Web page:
In almost all VR games the 3D effect is amazing, and this game is no exception. It really helps you realize just how small and vulnerable the plane is. The glass effect on the airplane’s windows is also surprisingly neat thanks to the 3D. One caveat with the environment is that it is lit too brightly for a plane flying over the ocean in the dead of night. This took away from the immersion for me. Even when your seat light is turned off it is still a bright area. Worse is that when all the lights do go out, some surfaces stay illuminated. However, by the time that graphical glitch occurs, you’ll probably be too involved with the game for it to bother you.
Ignoring graphical fidelity, the environment is designed quite well. It is detailed and contains items that offer insight into the game’s world. Virtual Reality seems to amplify the effects of having a detailed environment. This is probably due to how much more one looks around when compared to traditional games and also how much more involved the player is. As a result, there is a much higher chance to discover and focus on small details placed throughout a level (like newspapers). These items have a surprisingly large effect on how rich and believable the world feels.
The last thing to bring up is some of the camera choices. There are some interesting ones and some that are just really uncomfortable. Thankfully the uncomfortable one is brief and only happens in an early death scene. This death scene makes a very odd design choice for VR: it causes the camera to shake violently.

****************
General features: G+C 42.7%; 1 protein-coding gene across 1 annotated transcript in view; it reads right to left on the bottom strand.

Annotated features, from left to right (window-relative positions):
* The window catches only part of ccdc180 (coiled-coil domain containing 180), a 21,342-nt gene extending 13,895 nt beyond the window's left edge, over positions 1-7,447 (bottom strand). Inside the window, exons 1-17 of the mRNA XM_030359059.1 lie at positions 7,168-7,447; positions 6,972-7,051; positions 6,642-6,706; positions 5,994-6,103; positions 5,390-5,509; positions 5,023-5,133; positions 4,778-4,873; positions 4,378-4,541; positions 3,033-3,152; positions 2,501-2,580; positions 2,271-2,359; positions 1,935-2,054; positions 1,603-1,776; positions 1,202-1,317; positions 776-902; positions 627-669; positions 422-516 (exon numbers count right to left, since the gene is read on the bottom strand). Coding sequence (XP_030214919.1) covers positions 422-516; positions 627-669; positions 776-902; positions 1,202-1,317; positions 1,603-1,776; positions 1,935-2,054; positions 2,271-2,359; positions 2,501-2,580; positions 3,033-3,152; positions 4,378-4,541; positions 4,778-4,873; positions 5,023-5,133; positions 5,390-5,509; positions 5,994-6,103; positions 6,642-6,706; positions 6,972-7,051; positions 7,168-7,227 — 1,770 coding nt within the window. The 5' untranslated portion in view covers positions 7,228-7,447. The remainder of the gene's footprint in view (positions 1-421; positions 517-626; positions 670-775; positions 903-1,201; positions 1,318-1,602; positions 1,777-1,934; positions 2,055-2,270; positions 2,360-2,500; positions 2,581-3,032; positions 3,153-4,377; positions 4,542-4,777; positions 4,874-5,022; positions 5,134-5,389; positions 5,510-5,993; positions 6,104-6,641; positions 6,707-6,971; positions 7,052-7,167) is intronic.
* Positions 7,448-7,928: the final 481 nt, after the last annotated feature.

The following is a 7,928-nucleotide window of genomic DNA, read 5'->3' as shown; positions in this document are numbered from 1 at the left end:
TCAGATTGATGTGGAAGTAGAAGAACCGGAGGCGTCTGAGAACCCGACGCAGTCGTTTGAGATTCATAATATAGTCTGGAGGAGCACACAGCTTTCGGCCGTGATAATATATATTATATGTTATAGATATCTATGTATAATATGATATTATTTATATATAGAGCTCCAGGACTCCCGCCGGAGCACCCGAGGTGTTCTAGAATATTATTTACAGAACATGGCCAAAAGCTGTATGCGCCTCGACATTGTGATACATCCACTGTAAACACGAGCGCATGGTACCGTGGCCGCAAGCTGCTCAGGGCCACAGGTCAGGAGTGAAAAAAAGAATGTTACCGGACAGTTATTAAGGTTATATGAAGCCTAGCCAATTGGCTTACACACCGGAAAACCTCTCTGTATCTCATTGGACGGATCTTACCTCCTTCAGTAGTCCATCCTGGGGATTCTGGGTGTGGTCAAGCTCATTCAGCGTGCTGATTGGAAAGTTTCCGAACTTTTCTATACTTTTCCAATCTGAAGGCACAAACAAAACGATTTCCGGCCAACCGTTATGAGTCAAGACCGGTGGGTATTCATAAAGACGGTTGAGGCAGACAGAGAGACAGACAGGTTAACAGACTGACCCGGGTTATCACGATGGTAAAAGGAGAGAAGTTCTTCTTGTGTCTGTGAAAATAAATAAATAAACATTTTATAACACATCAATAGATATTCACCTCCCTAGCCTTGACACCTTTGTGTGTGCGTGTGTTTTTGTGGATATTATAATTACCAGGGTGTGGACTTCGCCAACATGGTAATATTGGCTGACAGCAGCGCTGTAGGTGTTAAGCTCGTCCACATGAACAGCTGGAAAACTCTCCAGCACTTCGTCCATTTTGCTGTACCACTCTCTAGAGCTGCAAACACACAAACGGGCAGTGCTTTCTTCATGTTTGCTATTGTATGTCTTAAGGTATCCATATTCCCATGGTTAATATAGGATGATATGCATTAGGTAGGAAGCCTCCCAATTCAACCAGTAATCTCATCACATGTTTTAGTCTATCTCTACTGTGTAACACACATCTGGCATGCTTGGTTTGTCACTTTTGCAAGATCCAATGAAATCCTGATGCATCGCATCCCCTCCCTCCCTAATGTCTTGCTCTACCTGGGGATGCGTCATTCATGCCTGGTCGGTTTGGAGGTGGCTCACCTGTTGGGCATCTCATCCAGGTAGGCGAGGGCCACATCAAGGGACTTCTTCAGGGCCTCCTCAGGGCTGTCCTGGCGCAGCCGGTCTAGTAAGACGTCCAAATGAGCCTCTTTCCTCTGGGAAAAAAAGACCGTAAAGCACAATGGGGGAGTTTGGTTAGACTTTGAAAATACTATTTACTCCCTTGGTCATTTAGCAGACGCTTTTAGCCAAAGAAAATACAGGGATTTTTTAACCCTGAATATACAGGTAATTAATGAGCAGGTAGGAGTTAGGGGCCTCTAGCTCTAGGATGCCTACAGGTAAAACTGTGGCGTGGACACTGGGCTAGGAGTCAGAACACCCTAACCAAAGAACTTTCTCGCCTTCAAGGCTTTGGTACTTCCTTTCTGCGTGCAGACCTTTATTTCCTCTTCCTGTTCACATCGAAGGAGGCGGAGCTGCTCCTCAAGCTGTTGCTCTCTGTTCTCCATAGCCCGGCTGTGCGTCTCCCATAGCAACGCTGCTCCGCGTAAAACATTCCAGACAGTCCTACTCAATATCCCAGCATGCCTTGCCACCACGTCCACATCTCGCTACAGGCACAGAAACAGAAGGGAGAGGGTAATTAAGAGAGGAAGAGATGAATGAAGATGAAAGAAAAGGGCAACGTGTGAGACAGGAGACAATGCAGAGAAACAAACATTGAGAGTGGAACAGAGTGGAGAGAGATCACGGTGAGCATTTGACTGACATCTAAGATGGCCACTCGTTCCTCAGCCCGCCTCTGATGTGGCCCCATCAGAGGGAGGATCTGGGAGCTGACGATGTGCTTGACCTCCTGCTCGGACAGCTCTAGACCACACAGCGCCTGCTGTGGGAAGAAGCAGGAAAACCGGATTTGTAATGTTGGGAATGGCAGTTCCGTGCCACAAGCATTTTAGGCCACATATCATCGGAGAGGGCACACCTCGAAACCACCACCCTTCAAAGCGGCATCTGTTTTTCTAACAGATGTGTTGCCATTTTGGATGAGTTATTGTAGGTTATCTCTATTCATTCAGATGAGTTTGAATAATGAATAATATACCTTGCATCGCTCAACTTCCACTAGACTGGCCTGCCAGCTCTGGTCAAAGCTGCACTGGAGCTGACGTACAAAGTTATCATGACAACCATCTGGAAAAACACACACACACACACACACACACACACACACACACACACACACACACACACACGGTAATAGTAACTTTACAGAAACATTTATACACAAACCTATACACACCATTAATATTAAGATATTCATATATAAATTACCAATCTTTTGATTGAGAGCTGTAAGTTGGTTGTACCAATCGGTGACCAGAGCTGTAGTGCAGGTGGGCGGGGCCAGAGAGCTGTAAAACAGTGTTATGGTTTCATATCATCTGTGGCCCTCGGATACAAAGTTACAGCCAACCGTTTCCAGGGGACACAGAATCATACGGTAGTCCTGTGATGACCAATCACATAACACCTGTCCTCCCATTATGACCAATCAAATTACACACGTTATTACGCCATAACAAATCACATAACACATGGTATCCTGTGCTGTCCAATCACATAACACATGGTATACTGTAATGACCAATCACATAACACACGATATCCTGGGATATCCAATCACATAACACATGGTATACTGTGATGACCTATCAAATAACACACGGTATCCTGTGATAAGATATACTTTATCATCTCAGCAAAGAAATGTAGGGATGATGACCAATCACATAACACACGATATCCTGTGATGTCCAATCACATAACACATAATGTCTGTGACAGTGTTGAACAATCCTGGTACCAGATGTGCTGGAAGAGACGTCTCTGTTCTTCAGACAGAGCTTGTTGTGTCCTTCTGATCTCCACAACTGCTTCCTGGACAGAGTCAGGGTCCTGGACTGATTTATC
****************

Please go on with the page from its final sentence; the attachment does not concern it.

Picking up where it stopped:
Perhaps camera shaking would enhance the game in the right situation, but in this case it just detracts from the death and makes the player feel very bad. Another interesting choice was to have the player laying down in a few scenes. This was understandable in one of them, but the other one could have had the player standing or sitting instead. It is a bit puzzling why they chose him to be laying down. For me it took away from the immersion since my position in real life was very different than his. Even standing would have been better than laying down facing up, as the perspectives would match.
In the end Asunder: Earthbound feels more like a good, extended tech demo rather than a game. It strikes a balance between calm puzzles and intense horror, while keeping the horror bearable and comfortable (unlike the atmosphere Dreadhalls created for most people, where the game became hard to play due to its scariness). It also utilizes gaze tracking to simplify the control scheme and create immersive, innovative game events. All of this helps make it a memorable and exciting VR experience.
Unfortunately, this doesn’t make up for the lack of compelling gameplay and the very short length, lasting only 20 to 40 minutes in my experience. The combination of these downfalls and strengths contributes to a tech demo feel. This is a good start as Aldin’s Dynamics first game. It does very well in some aspects, but fails to deliver in others. Hopefully the future chapters will fix these shortcomings and they can rid themselves of this rocky start.